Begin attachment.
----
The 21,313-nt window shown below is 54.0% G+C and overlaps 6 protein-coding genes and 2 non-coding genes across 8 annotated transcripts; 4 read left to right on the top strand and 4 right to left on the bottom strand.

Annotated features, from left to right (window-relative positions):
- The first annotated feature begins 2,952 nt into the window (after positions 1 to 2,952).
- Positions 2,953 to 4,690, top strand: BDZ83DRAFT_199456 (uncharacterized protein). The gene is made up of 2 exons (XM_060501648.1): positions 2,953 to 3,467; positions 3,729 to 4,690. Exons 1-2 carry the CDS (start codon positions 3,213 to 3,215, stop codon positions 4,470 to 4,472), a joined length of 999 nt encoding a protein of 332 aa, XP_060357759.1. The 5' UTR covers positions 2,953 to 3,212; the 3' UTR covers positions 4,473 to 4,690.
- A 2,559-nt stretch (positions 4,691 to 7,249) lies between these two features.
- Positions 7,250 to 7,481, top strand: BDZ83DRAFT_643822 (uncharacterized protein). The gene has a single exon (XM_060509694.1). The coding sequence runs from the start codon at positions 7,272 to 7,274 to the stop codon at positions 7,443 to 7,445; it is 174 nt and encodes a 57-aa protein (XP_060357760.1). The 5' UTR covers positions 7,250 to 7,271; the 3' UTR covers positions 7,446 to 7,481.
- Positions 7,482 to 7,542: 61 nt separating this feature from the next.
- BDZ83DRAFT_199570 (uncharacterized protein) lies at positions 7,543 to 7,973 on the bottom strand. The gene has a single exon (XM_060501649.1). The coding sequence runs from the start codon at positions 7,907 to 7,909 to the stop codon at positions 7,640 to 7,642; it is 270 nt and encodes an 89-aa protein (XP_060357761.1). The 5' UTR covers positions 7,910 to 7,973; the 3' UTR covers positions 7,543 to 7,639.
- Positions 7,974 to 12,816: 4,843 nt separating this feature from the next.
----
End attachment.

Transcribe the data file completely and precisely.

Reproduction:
The 21,313-nt window shown below is 54.0% G+C and overlaps 6 protein-coding genes and 2 non-coding genes across 8 annotated transcripts; 4 read left to right on the top strand and 4 right to left on the bottom strand.

Annotated features, from left to right (window-relative positions):
- The first annotated feature begins 2,952 nt into the window (after positions 1 to 2,952).
- Positions 2,953 to 4,690, top strand: BDZ83DRAFT_199456 (uncharacterized protein). The gene is made up of 2 exons (XM_060501648.1): positions 2,953 to 3,467; positions 3,729 to 4,690. Exons 1-2 carry the CDS (start codon positions 3,213 to 3,215, stop codon positions 4,470 to 4,472), a joined length of 999 nt encoding a protein of 332 aa, XP_060357759.1. The 5' UTR covers positions 2,953 to 3,212; the 3' UTR covers positions 4,473 to 4,690.
- A 2,559-nt stretch (positions 4,691 to 7,249) lies between these two features.
- Positions 7,250 to 7,481, top strand: BDZ83DRAFT_643822 (uncharacterized protein). The gene has a single exon (XM_060509694.1). The coding sequence runs from the start codon at positions 7,272 to 7,274 to the stop codon at positions 7,443 to 7,445; it is 174 nt and encodes a 57-aa protein (XP_060357760.1). The 5' UTR covers positions 7,250 to 7,271; the 3' UTR covers positions 7,446 to 7,481.
- Positions 7,482 to 7,542: 61 nt separating this feature from the next.
- BDZ83DRAFT_199570 (uncharacterized protein) lies at positions 7,543 to 7,973 on the bottom strand. The gene has a single exon (XM_060501649.1). The coding sequence runs from the start codon at positions 7,907 to 7,909 to the stop codon at positions 7,640 to 7,642; it is 270 nt and encodes an 89-aa protein (XP_060357761.1). The 5' UTR covers positions 7,910 to 7,973; the 3' UTR covers positions 7,543 to 7,639.
- Positions 7,974 to 12,816: 4,843 nt separating this feature from the next.